The Defense Department announced that its potential ten-year, $10 billion Joint Enterprise Defense Infrastructure (JEDI) cloud computing contract, which was first awarded to Microsoft in Oct. 2019, has been canceled due to cloud advancement and the development of other initiatives, the Pentagon said in a statement on Tuesday.
"JEDI was developed at a time when the Department’s needs were different and both the CSPs technology and our cloud conversancy was less mature,” said John Sherman, acting chief information officer for the Department of Defense (DOD).
“In light of new initiatives like JADC2 and AI and Data Acceleration (ADA), the evolution of the cloud ecosystem within DoD, and changes in user requirements to leverage multiple cloud environments to execute mission, our landscape has advanced and a new way-ahead is warranted to achieve dominance in both traditional and non-traditional warfighting domains,” he added.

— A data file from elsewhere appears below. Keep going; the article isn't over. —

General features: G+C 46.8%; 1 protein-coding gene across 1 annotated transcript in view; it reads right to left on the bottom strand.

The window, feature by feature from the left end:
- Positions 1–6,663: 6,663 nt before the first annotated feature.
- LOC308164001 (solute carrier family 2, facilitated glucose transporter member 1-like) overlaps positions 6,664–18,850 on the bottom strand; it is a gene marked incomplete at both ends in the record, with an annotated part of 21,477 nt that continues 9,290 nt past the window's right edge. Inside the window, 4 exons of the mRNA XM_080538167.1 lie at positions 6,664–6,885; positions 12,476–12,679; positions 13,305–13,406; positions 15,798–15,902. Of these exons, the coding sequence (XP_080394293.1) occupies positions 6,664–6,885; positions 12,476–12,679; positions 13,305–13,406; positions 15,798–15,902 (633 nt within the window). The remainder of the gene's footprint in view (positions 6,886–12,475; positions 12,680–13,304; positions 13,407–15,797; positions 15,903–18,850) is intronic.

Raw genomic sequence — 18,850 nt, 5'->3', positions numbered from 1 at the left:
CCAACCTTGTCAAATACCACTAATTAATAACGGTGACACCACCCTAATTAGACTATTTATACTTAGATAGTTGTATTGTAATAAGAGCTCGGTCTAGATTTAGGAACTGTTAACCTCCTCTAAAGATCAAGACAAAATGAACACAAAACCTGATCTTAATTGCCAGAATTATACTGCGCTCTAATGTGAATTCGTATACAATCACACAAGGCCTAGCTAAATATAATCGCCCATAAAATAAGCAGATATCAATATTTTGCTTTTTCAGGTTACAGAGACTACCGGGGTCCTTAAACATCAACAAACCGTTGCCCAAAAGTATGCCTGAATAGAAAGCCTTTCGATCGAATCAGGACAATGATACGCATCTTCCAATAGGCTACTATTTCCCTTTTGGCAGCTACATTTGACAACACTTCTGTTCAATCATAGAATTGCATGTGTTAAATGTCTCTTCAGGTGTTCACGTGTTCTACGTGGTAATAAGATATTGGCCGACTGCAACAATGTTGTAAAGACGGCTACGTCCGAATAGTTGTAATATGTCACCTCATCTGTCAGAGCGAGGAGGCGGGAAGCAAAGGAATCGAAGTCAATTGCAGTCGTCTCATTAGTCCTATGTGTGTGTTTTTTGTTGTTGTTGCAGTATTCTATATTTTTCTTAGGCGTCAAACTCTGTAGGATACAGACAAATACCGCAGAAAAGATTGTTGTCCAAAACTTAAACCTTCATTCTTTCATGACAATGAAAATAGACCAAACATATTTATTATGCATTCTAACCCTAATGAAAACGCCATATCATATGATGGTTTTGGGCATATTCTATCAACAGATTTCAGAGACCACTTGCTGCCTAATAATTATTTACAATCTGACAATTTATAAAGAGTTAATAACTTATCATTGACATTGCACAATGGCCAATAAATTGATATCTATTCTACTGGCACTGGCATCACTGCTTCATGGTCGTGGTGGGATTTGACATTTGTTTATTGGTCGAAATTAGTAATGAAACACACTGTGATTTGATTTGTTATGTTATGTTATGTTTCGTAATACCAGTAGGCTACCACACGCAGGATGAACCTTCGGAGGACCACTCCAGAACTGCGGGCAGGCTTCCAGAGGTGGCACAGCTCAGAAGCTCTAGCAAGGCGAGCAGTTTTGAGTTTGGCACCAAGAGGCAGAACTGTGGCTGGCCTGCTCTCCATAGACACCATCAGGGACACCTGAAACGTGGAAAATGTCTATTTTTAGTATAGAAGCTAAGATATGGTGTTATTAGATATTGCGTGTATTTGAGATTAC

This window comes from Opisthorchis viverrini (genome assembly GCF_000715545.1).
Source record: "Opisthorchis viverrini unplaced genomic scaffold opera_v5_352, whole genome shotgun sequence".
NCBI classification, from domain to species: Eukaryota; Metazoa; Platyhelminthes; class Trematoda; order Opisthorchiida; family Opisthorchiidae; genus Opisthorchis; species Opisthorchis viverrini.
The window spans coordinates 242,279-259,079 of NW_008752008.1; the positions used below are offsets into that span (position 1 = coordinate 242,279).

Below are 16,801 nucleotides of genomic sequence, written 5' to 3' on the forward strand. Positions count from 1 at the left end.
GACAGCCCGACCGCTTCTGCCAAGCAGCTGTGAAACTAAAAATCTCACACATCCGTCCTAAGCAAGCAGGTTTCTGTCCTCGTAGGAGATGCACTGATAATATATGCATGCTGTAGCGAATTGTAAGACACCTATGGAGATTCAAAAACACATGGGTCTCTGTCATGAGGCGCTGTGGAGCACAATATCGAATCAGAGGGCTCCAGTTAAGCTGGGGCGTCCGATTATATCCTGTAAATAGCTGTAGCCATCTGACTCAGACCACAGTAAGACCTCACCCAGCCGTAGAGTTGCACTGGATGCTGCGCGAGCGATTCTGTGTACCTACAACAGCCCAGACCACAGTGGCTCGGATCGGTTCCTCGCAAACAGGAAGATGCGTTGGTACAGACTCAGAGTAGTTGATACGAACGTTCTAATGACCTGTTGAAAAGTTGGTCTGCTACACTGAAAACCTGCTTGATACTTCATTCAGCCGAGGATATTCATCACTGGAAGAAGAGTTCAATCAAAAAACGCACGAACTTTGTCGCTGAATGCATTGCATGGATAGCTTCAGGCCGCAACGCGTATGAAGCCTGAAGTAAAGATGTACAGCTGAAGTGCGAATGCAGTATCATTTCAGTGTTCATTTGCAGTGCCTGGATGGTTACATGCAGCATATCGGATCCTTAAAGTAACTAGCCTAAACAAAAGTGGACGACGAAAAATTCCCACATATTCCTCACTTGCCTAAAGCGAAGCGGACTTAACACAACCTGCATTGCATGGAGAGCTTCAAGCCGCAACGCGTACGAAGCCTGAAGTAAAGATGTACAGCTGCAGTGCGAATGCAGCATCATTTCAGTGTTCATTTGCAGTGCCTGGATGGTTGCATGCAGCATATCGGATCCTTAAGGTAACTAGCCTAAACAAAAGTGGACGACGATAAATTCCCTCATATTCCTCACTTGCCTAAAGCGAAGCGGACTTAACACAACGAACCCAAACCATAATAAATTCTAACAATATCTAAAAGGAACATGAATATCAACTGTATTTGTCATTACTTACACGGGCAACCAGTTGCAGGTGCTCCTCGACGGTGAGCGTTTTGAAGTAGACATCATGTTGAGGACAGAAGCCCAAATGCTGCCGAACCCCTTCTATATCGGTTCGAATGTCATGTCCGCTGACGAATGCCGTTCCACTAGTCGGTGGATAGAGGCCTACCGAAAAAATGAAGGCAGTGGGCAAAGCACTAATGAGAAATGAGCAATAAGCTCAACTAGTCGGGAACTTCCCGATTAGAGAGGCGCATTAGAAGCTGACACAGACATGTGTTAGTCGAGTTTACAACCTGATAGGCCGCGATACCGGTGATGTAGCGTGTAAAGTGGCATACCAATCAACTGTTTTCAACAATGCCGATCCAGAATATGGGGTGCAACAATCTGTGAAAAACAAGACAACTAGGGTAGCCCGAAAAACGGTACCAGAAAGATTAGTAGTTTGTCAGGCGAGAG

Following the decision to cancel the $10 billion JEDI cloud computing contract on Tuesday, the Pentagon also announced its intent to seek request for proposals (RFPs) from both Microsoft and Amazon Web Services (AWS), for its new Joint Warfighter Cloud Capability (JWCC) multi-cloud and multi-vendor indefinite-delivery, indefinite-quantity (IDIQ) contract.
The Pentagon said that AWS and Microsoft are the only two cloud service providers with the capabilities to meet DOD’s requirements for its up-to-date cloud computing efforts under the current administration. However, the department plans to continue its market research to determine other potential CSPs with the capabilities to meet DOD’s requirements.